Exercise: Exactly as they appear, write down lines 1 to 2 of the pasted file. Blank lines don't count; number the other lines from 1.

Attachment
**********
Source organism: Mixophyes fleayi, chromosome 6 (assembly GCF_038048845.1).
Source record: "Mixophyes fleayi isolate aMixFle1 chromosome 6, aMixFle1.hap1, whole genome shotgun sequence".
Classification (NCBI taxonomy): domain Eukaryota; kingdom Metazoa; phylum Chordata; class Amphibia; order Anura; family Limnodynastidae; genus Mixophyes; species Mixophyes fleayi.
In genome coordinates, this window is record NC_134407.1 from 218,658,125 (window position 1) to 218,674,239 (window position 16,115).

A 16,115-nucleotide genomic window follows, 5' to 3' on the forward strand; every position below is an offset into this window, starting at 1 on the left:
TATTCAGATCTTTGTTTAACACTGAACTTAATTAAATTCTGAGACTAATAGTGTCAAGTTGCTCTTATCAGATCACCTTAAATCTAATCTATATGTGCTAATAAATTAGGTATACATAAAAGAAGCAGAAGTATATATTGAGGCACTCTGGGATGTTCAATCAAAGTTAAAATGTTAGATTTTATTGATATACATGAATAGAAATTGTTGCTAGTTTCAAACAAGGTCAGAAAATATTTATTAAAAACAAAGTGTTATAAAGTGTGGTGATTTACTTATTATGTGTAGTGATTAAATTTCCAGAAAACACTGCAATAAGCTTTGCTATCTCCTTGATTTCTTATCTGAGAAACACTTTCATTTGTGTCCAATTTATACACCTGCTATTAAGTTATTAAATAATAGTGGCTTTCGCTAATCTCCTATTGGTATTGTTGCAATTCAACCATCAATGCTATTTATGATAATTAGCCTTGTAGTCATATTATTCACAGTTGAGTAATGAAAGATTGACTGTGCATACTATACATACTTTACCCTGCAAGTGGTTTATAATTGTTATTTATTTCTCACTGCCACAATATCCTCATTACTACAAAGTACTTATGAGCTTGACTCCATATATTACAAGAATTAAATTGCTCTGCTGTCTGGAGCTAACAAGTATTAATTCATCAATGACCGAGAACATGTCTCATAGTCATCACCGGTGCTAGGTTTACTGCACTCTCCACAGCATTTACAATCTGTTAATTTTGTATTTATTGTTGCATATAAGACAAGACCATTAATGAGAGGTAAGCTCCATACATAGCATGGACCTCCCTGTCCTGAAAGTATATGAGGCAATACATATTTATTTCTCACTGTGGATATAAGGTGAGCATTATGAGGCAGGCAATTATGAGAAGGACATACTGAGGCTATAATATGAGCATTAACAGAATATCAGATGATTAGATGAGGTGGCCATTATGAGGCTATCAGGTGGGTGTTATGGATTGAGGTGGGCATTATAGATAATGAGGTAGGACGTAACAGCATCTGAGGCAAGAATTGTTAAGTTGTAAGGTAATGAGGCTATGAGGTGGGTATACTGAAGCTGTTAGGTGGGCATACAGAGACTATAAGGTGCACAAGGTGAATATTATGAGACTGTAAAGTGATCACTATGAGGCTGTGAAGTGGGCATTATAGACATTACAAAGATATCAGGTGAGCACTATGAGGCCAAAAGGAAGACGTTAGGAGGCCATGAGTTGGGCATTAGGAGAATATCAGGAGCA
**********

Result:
Source organism: Mixophyes fleayi, chromosome 6 (assembly GCF_038048845.1).
Source record: "Mixophyes fleayi isolate aMixFle1 chromosome 6, aMixFle1.hap1, whole genome shotgun sequence".